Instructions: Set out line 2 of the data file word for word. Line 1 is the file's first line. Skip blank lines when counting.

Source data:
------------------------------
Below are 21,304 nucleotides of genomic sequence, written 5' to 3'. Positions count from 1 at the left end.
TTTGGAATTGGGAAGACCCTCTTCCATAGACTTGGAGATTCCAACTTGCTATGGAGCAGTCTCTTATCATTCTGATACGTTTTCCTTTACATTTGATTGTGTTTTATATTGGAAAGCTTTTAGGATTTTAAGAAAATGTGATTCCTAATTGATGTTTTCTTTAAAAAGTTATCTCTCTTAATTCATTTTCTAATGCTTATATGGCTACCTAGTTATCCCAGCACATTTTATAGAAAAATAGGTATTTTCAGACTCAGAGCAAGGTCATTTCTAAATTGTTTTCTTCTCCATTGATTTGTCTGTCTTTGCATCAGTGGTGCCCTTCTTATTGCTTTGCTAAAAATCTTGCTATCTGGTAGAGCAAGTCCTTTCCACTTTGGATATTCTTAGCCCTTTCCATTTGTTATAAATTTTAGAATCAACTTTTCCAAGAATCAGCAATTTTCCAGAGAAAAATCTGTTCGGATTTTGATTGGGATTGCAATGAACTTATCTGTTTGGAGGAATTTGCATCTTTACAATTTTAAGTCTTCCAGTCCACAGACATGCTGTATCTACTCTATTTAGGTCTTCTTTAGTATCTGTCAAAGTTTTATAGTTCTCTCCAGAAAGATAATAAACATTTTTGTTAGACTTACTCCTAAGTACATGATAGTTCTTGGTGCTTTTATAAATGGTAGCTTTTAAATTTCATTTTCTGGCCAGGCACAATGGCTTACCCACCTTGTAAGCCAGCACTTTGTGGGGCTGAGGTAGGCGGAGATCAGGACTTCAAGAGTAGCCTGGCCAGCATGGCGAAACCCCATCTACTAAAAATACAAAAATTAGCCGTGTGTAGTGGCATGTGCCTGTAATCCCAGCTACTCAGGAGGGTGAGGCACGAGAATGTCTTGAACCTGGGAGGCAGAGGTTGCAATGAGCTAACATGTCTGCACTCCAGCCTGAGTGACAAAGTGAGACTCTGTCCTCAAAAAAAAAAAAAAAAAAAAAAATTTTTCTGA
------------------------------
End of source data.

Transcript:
TTTGGAATTGGGAAGACCCTCTTCCATAGACTTGGAGATTCCAACTTGCTATGGAGCAGTCTCTTATCATTCTGATACGTTTTCCTTTACATTTGATTGTGTTTTATATTGGAAAGCTTTTAGGATTTTAAGAAAATGTGATTCCTAATTGATGTTTTCTTTAAAAAGTTATCTCTCTTAATTCATTTTCTAATGCTTATATGGCTACCTAGTTATCCCAGCACATTTTATAGAAAAATAGGTATTTTCAGACTCAGAGCAAGGTCATTTCTAAATTGTTTTCTTCTCCATTGATTTGTCTGTCTTTGCATCAGTGGTGCCCTTCTTATTGCTTTGCTAAAAATCTTGCTATCTGGTAGAGCAAGTCCTTTCCACTTTGGATATTCTTAGCCCTTTCCATTTGTTATAAATTTTAGAATCAACTTTTCCAAGAATCAGCAATTTTCCAGAGAAAAATCTGTTCGGATTTTGATTGGGATTGCAATGAACTTATCTGTTTGGAGGAATTTGCATCTTTACAATTTTAAGTCTTCCAGTCCACAGACATGCTGTATCTACTCTATTTAGGTCTTCTTTAGTATCTGTCAAAGTTTTATAGTTCTCTCCAGAAAGATAATAAACATTTTTGTTAGACTTACTCCTAAGTACATGATAGTTCTTGGTGCTTTTATAAATGGTAGCTTTTAAATTTCATTTTCTGGCCAGGCACAATGGCTTACCCACCTTGTAAGCCAGCACTTTGTGGGGCTGAGGTAGGCGGAGATCAGGACTTCAAGAGTAGCCTGGCCAGCATGGCGAAACCCCATCTACTAAAAATACAAAAATTAGCCGTGTGTAGTGGCATGTGCCTGTAATCCCAGCTACTCAGGAGGGTGAGGCACGAGAATGTCTTGAACCTGGGAGGCAGAGGTTGCAATGAGCTAACATGTCTGCACTCCAGCCTGAGTGACAAAGTGAGACTCTGTCCTCAAAAAAAAAAAAAAAAAAAAAAATTTTTCTGA